Russia Cuts Off U.S. Access to ISS, Pledges to Stop Ferrying American Astronauts in 2019

The International Space Station (ISS) is photographed by one of the crew of the STS-105 mission from the space shuttle Discovery after separating from the ISS. Russia might stop shipping U.S. astronauts to the International Space Station (ISS) in April 2019. NASA

Russia will stop shipping U.S. astronauts to the International Space Station (ISS) in April 2019, Russian station Kommersant FM 93.6 has reported.

Deputy Prime Minister Yury Borisov reportedly said the return flight of a Soyuz-MS next year "will finalize the fulfillment of our obligation under a contract with NASA." With new crew-carrying vehicles still under development, the move may leave the U.S. unable to send astronauts to the ISS.

But Sergei Krikalev, director of Russia's human spaceflight program, told Russian news agency TASS that the country may yet renew the NASA contract. "The next contract is under discussion, but so far there have been no concrete decisions," Krikalev added.

The ISS has been in the news recently after suffering a minor air leak. Astronauts sealed off various compartments in an effort to plug the leak. Officials confirmed it didn't pose a danger to the current ISS team, which includes Drew Feustel, Ricky Arnold, Serena Auñón-Chancellor, Alexander Gerst, Oleg Artemyev and Sergey Prokopyev.

Россия прекратит возить американских астронавтов на МКС в апреле 2019г - вице-премьер Борисов // РИА

— Коммерсантъ FM 93,6 (@KFM936) August 31, 2018

The U.S. has not ferried humans into space since it ended the Space Shuttle program back in 2011. Its upcoming Space Launch System will eventually carry astronauts on the Orion spacecraft.

NASA is also working with aerospace companies Boeing and SpaceX to launch astronauts from the U.S. The agency wants Boeing's Starliner spacecraft and SpaceX's Crew Dragon to carry astronauts into space as part of the Commercial Crew Program.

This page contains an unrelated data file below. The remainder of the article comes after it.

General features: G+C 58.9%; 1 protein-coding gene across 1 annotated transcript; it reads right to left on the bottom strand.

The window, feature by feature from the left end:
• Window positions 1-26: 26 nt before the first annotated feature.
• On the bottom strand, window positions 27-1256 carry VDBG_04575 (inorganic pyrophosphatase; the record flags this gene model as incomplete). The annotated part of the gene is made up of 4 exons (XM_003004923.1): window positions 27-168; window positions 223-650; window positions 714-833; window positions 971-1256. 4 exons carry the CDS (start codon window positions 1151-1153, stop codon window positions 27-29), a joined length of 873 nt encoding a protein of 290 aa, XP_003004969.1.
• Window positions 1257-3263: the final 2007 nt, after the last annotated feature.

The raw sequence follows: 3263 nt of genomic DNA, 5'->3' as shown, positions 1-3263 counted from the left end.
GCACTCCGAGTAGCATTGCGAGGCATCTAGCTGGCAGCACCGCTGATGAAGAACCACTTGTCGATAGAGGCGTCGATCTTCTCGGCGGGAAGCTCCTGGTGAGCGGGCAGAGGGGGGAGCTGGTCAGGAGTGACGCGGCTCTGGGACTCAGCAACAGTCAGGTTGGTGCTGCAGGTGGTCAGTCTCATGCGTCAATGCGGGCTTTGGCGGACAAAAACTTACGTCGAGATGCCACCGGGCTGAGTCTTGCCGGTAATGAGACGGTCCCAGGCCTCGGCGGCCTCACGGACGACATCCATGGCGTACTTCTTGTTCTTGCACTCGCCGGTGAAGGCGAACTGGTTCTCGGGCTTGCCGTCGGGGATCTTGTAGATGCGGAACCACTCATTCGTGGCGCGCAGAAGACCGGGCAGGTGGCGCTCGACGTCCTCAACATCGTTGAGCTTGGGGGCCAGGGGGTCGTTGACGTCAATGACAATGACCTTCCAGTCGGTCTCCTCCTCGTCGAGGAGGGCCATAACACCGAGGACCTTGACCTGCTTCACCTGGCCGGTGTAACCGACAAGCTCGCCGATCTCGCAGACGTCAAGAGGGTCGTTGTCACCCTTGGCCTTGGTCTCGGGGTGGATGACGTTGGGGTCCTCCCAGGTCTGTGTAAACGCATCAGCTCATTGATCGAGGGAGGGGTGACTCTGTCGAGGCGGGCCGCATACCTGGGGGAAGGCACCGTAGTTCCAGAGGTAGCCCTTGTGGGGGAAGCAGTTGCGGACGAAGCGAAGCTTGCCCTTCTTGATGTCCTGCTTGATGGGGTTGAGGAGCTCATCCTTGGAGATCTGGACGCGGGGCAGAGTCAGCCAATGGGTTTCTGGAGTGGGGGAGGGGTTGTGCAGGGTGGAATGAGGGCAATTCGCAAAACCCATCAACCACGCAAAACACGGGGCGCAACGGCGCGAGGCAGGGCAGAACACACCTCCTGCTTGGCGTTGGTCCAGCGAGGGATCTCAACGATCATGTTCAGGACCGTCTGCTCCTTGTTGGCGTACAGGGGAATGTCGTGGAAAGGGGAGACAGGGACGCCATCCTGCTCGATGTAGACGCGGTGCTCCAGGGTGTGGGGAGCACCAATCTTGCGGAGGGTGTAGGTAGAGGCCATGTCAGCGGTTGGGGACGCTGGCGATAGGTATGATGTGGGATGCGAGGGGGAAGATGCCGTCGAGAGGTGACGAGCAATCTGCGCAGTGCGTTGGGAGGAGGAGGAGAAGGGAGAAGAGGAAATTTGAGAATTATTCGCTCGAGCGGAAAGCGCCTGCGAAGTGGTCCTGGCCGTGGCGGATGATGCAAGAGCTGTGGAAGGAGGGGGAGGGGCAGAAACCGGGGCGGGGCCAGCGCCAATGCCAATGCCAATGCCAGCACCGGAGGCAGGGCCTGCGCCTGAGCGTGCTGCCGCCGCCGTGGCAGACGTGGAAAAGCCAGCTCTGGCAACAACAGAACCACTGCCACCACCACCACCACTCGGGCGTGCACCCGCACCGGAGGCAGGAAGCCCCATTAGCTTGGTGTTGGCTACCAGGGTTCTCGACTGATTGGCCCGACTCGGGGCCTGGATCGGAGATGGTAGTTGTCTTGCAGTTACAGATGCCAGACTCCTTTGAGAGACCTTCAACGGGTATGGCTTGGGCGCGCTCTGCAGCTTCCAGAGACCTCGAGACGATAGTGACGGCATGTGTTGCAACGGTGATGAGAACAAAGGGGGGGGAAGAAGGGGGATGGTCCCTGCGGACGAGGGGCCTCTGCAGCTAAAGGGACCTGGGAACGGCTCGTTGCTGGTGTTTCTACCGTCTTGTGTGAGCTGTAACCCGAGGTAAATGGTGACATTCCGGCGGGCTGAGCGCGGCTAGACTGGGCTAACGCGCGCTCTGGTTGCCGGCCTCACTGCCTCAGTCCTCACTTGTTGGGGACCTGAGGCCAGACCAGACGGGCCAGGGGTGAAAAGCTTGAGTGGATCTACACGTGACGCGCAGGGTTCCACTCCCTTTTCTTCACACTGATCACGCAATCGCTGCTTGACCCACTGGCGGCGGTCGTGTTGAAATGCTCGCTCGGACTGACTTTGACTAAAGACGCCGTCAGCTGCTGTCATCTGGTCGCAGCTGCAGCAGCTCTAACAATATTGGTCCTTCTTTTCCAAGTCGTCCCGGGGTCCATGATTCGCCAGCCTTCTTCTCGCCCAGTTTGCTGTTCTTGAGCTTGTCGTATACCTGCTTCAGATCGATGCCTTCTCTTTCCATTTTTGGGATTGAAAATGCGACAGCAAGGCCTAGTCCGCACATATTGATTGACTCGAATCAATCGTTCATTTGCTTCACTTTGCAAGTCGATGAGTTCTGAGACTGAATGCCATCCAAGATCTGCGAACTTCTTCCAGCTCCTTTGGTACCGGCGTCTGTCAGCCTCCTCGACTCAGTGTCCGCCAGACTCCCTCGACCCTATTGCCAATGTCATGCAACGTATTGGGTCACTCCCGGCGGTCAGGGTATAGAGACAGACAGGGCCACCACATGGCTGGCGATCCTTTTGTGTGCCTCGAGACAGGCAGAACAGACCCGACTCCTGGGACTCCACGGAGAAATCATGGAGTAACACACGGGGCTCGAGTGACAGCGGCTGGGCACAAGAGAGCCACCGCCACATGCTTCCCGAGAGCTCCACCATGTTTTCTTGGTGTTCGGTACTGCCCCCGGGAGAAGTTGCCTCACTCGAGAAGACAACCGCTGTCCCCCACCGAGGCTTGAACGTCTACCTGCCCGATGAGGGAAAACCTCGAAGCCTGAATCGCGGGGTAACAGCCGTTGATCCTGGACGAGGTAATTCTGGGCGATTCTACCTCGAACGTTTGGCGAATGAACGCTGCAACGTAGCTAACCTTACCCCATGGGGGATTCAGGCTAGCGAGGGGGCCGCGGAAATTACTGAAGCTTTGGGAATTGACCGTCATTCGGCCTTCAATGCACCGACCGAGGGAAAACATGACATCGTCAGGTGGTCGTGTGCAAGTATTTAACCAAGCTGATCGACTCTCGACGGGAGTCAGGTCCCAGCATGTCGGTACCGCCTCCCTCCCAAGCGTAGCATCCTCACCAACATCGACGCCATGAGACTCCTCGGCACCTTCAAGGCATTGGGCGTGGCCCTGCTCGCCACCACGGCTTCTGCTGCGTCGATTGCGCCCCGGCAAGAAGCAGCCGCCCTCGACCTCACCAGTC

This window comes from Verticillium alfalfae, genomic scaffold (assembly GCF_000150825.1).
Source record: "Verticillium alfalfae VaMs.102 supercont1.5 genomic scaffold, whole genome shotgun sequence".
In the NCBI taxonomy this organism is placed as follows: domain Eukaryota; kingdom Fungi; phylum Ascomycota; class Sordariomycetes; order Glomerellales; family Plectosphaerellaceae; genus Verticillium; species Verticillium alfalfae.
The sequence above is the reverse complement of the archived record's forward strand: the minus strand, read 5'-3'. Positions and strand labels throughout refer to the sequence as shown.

Boeing plans to perform an unmanned orbital flight test of its technology late this year or in early 2019, an August 2 NASA article stated. The first crewed mission is slated for mid-2019.

SpaceX's Crew Dragon spacecraft is based on the company's existing Dragon capsule, which frequently delivers supplies to the International Space Station. The first unmanned test is set to take place in November 2018, with the first manned mission in April 2019.

If successful, the Commercial Crew Program may well reduce the need for the U.S. to use Russian crew delivery services. But both Boeing and SpaceX have faced numerous delays.

These issues may halt U.S. access to the ISS, a July U.S. Government Accountability Office report on the program stated. "There may be a gap in access to the ISS if the Commercial Crew Program experiences additional delays," it said. "While NASA has begun to discuss potential options, it currently does not have a contingency plan for how to ensure an uninterrupted presence on the ISS beyond 2019."

But NASA chief James Bridenstine remains optimistic. He recently told USA Today the agency was gearing up to start flying astronauts back into space as early as 2019. "Without question, by the middle of next year, we'll be flying American astronauts on American rockets from American soil," he said. "We're so close."

NASA did not immediately respond to a request for comment.

At present, International Space Station astronauts typically launch from the Baikonur Cosmodrome in Khazakstan. The facility is leased to Russia. Borisov, who announced Russia's plans, is Russia's deputy prime minister for the Defense and Space Industry.

Meanwhile, NASA is working with Russian space agency Roscosmos and other international partners to build a lunar-orbiting space station that will act as a "gateway" to the moon and eventually other planets. Although the plans remain controversial, astronaut Samantha Cristoforetti recently told Newsweek the project is the "natural next step in exploration."

This article has been updated to include further information about NASA's upcoming projects, the current ISS crew and comment from Sergei Krikalev.